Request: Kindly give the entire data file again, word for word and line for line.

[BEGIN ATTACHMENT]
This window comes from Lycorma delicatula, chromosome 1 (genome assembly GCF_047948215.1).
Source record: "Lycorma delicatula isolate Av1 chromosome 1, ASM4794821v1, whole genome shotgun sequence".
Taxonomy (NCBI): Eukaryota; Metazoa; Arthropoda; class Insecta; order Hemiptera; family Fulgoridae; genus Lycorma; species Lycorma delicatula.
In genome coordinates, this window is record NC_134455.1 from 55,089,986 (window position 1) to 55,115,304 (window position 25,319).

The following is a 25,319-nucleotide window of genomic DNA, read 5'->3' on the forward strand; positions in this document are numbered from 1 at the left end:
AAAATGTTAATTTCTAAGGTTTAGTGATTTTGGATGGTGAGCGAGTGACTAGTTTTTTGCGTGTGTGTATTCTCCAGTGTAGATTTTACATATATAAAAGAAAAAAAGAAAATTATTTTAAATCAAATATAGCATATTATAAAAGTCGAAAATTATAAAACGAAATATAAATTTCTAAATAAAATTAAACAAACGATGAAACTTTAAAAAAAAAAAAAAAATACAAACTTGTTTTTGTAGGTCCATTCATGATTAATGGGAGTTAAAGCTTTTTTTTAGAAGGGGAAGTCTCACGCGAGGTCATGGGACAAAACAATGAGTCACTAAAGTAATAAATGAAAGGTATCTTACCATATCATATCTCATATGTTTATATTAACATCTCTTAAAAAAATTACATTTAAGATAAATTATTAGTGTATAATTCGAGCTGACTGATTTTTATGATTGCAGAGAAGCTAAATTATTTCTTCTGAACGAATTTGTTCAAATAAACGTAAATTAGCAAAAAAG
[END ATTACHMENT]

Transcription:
This window comes from Lycorma delicatula, chromosome 1 (genome assembly GCF_047948215.1).
Source record: "Lycorma delicatula isolate Av1 chromosome 1, ASM4794821v1, whole genome shotgun sequence".
Taxonomy (NCBI): Eukaryota; Metazoa; Arthropoda; class Insecta; order Hemiptera; family Fulgoridae; genus Lycorma; species Lycorma delicatula.
In genome coordinates, this window is record NC_134455.1 from 55,089,986 (window position 1) to 55,115,304 (window position 25,319).

The following is a 25,319-nucleotide window of genomic DNA, read 5'->3' on the forward strand; positions in this document are numbered from 1 at the left end:
AAAATGTTAATTTCTAAGGTTTAGTGATTTTGGATGGTGAGCGAGTGACTAGTTTTTTGCGTGTGTGTATTCTCCAGTGTAGATTTTACATATATAAAAGAAAAAAAGAAAATTATTTTAAATCAAATATAGCATATTATAAAAGTCGAAAATTATAAAACGAAATATAAATTTCTAAATAAAATTAAACAAACGATGAAACTTTAAAAAAAAAAAAAAAATACAAACTTGTTTTTGTAGGTCCATTCATGATTAATGGGAGTTAAAGCTTTTTTTTAGAAGGGGAAGTCTCACGCGAGGTCATGGGACAAAACAATGAGTCACTAAAGTAATAAATGAAAGGTATCTTACCATATCATATCTCATATGTTTATATTAACATCTCTTAAAAAAATTACATTTAAGATAAATTATTAGTGTATAATTCGAGCTGACTGATTTTTATGATTGCAGAGAAGCTAAATTATTTCTTCTGAACGAATTTGTTCAAATAAACGTAAATTAGCAAAAAAG